A Blog About Current Issues in White Collar Defense
Should a Victim’s Public Figure Status Count in Sentencing?
On April 30, 2010, David Kernell, son of a Democratic Tennessee lawmaker, was found guilty by a federal jury of obstruction of justice and unauthorized access to a computer for hacking into then-Vice Presidential candidate Sarah Palin’s Yahoo! e-mail account. Kernell was acquitted on a charge of wire fraud, and the jury deadlocked on a charge of identity theft, which prosecutors reserved the right to retry.
Attorneys for the 22-year-old college student maintained that the hack was merely a college prank. In fact, after posting snapshots of the contents of Palin’s e-mail and personal information online, Kernell admitted that the hack was relatively simple. By his account, the hack involved a simple reset of Palin’s password using her date of birth, zip code and personal information obtained through a Google search to answer the security question to her Yahoo! account. When Kernell learned of a possible FBI investigation into his behavior, he deleted the records and documents that pointed to him. Kernell now faces up to 20 years in prison on the obstruction charge alone, which is a felony. The misdemeanor count of unauthorized access to a computer is punishable by up to one year in jail. A sentencing date has not been set.
In his blog, Sentencing Law and Policy, Professor Douglas Berman poses the following question: “Should the politics surrounding this matter serve as an aggravating or mitigating factor at sentencing?” Certainly Palin thinks so. Palin has taken to her Facebook page on more than occasion to speak out about the incident, going so far as comparing it to Watergate. However, is this comparison warranted, given that the e-mails revealed nothing of significance and certainly nothing that would have harmed Palin’s campaign? Palin clearly suffered injury as a result of Kernell’s actions, i.e. the invasion of her privacy and the disruption to her life that ensued as a result of the posting of her personal information, but that seems to be all that she suffered.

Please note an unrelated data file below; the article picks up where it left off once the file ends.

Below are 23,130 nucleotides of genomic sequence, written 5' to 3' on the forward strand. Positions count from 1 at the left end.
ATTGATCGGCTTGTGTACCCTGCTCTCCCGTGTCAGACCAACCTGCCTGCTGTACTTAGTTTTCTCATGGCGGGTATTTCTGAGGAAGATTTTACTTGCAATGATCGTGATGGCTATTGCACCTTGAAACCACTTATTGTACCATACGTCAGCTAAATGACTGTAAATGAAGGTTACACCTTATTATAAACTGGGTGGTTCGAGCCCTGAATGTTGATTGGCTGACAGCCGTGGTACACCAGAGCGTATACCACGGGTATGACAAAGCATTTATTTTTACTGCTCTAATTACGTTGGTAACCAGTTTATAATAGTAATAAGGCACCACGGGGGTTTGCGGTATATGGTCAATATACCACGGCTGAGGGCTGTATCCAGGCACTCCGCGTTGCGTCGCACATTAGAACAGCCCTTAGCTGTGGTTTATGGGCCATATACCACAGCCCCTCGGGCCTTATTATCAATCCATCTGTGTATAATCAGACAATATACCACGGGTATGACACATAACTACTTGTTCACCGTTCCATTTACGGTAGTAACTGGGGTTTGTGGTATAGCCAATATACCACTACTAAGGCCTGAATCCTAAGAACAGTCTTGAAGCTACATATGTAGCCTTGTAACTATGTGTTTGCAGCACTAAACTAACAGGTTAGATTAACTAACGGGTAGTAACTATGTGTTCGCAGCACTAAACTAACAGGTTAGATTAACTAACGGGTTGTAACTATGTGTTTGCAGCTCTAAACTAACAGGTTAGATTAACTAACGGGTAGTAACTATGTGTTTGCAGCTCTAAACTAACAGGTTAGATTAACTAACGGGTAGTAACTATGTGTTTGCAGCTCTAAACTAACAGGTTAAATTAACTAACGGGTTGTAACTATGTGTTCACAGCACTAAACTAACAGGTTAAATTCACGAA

The interest level in this case has certainly been heightened by the high-profile status of the victim, but given that the e-mails revealed nothing of political significance and did not affect the campaign, Palin should receive the same treatment as any other victim of computer crimes. As a victim, she has the right to participate and be heard in the proceedings, which was granted to her in this case, and “the right to be treated with fairness and with respect for the victim’s dignity and privacy.” 18 U.S.C. §3771(8). That being said, however, computer crimes go unpunished every day. As much as we want to our justice system to treat all victims equally, Palin is who she is, and federal prosecutors are using Kernell to set an example.